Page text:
I’ve recently had Cannonball Adderley’s work on heavy rotation, especially his recordings and videos of performances from 1959 to 1963, which was a period of artistic change and growth.
Seems like he was a great guy with an academic background. Before he and his brother Nat went to New York City to “make it big” on the jazz scene, he was a music teacher in Florida.
Julian was part of Miles Davis’ ensembles in the late 1950’s, appearing on classic albums of that stage of Davis’ career.
My concentration is right after that, when Julian started a famous quintet: himself, his brother Nat, Sam Jones, Louis Hayes, and one of three pianists, either Victor Feldman or Joe Zawinul or Bobby Timmons.
From a 1959 album recorded in San Francisco, to a 1960 album recorded at The Lighthouse in Hermosa Beach, to a 1961 appearance on “Jazz Casual,” (ever the educator) to a live recording at the Village Vanguard in New York City in 1962 to a video in 1963 when the quintet had expanded with Yusef Lateef, and continued its artistic growth.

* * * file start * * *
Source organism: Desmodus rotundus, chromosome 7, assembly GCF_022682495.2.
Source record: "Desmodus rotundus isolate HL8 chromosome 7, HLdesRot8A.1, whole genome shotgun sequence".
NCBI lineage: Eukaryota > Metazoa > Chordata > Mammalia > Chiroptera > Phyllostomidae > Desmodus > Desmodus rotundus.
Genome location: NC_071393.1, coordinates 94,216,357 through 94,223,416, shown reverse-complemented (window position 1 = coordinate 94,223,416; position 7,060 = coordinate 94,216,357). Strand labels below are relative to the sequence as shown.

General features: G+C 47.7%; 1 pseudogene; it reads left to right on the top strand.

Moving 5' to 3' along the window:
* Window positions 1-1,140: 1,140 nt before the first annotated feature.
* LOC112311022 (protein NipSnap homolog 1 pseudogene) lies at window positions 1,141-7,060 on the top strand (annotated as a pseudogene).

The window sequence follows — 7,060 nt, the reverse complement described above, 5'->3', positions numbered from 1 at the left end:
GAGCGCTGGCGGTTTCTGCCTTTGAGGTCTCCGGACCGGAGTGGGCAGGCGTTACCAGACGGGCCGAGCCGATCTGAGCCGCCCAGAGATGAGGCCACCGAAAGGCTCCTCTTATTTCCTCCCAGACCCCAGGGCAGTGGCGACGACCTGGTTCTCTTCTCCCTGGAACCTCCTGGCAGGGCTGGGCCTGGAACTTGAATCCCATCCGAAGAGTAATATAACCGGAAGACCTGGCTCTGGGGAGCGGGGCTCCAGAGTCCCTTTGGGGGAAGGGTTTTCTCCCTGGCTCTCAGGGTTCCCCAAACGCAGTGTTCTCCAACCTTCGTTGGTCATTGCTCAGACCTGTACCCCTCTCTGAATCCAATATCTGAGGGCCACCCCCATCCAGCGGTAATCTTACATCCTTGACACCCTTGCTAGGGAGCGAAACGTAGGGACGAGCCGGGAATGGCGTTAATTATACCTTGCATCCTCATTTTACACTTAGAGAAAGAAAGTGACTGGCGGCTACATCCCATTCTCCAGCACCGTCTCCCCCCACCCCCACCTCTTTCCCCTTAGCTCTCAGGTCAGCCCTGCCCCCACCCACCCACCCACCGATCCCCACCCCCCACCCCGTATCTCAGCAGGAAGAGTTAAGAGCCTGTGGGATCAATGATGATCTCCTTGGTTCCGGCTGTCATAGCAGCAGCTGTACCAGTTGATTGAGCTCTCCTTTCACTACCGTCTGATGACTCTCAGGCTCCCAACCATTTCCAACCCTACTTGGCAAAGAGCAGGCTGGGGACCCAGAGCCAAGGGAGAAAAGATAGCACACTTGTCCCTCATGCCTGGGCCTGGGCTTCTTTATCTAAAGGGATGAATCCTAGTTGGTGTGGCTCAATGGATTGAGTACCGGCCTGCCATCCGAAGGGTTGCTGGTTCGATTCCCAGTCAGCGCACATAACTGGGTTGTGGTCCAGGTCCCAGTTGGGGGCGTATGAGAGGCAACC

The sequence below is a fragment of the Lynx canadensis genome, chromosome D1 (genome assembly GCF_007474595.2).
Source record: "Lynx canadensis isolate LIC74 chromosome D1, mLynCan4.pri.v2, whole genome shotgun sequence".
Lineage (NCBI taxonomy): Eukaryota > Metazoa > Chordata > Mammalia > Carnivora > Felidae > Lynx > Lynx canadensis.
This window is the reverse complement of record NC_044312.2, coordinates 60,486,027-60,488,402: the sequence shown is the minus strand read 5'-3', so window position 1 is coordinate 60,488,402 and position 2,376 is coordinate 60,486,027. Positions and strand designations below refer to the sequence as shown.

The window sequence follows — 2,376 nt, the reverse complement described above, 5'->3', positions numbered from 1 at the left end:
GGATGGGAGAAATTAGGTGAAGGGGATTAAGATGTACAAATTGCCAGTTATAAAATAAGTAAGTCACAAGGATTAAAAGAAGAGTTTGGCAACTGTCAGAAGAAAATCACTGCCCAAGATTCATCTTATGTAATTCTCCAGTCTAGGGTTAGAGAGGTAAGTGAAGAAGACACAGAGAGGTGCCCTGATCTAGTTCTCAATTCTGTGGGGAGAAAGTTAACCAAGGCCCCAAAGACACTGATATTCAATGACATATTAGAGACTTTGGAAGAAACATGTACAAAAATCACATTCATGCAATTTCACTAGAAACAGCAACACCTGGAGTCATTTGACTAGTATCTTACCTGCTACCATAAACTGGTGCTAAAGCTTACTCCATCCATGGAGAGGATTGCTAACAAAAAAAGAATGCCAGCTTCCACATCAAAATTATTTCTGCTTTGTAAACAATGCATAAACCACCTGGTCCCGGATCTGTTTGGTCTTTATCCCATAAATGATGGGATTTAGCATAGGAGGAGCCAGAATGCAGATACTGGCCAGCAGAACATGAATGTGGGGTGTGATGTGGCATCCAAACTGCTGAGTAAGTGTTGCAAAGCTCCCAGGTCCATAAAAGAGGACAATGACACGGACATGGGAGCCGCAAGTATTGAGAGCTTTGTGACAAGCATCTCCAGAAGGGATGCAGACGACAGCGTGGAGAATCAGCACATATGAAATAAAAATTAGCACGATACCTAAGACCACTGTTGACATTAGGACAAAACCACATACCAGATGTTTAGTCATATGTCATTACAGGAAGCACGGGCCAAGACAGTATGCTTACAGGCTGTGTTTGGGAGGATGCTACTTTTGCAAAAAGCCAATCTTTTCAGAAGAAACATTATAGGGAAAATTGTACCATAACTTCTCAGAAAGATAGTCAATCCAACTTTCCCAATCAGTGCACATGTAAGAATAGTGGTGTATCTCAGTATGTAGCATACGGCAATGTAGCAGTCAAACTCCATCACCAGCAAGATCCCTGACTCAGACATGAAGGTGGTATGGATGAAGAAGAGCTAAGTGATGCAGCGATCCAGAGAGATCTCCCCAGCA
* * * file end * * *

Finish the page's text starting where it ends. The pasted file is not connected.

The video is actually two performances. My viewing recommendation is: watch the opening of the video, the first song, and then skip to 1:11:35 where the second performance begins, and features the same unit, assembled differently, and the same opening song (“Jessica’s Birthday” by Quincy Jones.) From there you’re on your own. I’ve watched the video all the way through as well as six ways to Sunday. You can focus on individual players—every member of the sextet has their own personal legendary status in the jazz world—and then to have them together as one unit here: you can’t go wrong.
© 2020 Randy Stark
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